For 2 weeks I worked on that boat. I went out at least once a day almost everyday that I was there, and you know what I learned? Sharks are not terrifying at all. Yes they are big and yes they have the potential to harm a human, but they don't want us. For 2 weeks, I had the privilege of observing these incredible creatures, and it showed me their other, more tranquil side that we don't normally see on TV. Any fear I once had is long gone now that I've had this experience.
All of the volunteers had to go through a series of lectures focusing on the nature of great whites and other sharks, what is happening to them around the world, and what we can do to help them. We also went to talks from different Marine Biologists and visited the South African Shark Conservancy Headquarters. Again I gained a ton of knowledge. And like before I wanted to figure out a way to spread the word to more people.
When you're working on a boat that takes up to 30 passengers per trip, you tend to meet some interesting people. I talked to newlyweds on their honeymoon, a Norwegian soccer team, and many other characters from all over the world. Out of all of them, one couple in particular has stood out to me.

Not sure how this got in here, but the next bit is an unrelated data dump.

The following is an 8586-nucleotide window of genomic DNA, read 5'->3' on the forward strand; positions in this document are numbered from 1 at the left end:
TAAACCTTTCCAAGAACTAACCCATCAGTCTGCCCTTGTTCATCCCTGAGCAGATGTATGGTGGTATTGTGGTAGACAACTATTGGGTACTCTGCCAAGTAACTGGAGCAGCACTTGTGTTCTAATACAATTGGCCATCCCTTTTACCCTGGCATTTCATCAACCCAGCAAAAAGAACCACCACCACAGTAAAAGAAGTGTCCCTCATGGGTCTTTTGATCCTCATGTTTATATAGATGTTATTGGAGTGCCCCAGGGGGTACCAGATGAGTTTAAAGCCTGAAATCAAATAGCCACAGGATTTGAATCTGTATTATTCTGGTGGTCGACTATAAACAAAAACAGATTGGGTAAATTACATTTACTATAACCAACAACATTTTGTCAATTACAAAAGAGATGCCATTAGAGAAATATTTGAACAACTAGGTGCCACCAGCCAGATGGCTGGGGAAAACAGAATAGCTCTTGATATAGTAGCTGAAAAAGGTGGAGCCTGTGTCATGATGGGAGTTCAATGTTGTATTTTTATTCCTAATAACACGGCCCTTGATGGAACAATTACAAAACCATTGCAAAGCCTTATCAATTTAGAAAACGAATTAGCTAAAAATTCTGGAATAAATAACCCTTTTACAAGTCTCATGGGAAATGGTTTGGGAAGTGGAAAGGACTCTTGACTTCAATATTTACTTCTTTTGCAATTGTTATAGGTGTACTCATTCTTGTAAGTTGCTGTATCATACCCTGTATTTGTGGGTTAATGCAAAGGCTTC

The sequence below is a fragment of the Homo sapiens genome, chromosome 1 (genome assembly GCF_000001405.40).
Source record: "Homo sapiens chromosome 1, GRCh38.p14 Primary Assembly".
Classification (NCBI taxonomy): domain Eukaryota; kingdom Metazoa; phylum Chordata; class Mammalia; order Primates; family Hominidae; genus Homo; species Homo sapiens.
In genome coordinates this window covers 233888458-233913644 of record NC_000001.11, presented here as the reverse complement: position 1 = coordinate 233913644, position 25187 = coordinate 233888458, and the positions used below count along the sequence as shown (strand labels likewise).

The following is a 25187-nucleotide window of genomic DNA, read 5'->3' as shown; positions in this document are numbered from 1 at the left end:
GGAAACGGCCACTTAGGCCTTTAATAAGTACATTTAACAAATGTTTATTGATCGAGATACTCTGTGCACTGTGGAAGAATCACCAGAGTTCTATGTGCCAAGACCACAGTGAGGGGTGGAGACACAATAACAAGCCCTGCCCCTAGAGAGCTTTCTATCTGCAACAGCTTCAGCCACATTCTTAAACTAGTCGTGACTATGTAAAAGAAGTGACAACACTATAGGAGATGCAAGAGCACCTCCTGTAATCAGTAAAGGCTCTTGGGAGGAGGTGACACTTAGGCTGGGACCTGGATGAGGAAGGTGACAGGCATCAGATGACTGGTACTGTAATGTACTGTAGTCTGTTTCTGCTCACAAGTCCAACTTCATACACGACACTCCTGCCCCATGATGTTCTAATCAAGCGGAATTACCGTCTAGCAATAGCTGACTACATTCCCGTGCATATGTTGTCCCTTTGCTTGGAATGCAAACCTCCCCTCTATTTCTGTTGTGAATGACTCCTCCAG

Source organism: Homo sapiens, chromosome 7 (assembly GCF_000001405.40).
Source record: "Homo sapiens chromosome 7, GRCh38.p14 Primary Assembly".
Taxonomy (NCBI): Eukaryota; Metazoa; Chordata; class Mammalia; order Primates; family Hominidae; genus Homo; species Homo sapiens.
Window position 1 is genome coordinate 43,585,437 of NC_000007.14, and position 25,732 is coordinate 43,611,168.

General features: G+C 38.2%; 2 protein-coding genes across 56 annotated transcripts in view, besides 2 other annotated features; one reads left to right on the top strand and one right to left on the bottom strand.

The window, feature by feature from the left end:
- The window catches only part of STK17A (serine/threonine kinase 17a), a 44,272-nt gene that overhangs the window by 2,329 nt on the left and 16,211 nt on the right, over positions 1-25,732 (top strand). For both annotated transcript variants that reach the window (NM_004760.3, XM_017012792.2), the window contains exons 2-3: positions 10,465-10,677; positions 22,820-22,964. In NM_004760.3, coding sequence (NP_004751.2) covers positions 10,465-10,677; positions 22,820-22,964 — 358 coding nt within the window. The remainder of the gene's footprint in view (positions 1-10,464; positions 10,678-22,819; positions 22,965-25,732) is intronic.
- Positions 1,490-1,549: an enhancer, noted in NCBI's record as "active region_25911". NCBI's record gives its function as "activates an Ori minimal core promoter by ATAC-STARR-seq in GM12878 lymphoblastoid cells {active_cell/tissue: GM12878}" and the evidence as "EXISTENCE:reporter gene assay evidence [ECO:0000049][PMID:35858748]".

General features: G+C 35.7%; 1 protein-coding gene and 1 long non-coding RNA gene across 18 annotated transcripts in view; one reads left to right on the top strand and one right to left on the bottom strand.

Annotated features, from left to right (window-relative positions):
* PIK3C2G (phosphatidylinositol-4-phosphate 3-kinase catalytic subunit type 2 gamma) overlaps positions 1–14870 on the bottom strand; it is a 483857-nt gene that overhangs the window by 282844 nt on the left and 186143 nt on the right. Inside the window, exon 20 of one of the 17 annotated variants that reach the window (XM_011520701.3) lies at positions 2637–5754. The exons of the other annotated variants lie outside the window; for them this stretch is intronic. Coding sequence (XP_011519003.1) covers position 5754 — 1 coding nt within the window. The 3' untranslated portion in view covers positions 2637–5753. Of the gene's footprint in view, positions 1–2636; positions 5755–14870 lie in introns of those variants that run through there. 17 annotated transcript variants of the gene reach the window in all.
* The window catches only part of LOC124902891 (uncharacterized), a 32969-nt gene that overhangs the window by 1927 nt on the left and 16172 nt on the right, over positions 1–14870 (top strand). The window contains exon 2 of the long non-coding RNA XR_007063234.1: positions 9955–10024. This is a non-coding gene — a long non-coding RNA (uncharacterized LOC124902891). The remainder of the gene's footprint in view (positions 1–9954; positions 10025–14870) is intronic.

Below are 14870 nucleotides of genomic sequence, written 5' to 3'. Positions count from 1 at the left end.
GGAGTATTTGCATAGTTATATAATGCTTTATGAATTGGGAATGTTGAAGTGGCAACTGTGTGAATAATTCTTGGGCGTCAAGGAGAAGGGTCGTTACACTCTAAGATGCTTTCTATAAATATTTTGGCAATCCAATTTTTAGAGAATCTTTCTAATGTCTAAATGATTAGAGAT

It was a beautiful morning and we had almost a full boat. There wasn't enough room for more than 1 volunteer, so I was the lucky one that got to go. As they usually were, the passengers seemed excited to get out and jump in the water with some great whites. This normally changed once we got to the anchor point. Almost everyone on the boat was apprehensive to jump in the cage first except one couple.
Read about our experience Diving with Great White Sharks
The Day I met the Couple That Changed my Life
They walked over to the cage suited up and decked out with multiple GoPros strapped in various spots. They were ready to go!
A large male shark of about 12 feet started circling our boat and getting aggressive with the bait line shortly after the first group went in the cage. The time was right for some good viewing. Almost every other person on the boat had gotten their fix after one dive, but not this couple. Time and time again, they got in capturing what I could imagine to be some amazing material.
They were even there to experience our bait man, Maoli, get pulled into the drink after making the mistake of taking his attention off the line for a second. He was fine, but it was an exciting couple of seconds. After watching this couple, I wanted to get to know them and hear their story. Where were they from? Where were they traveling? Why all the cameras?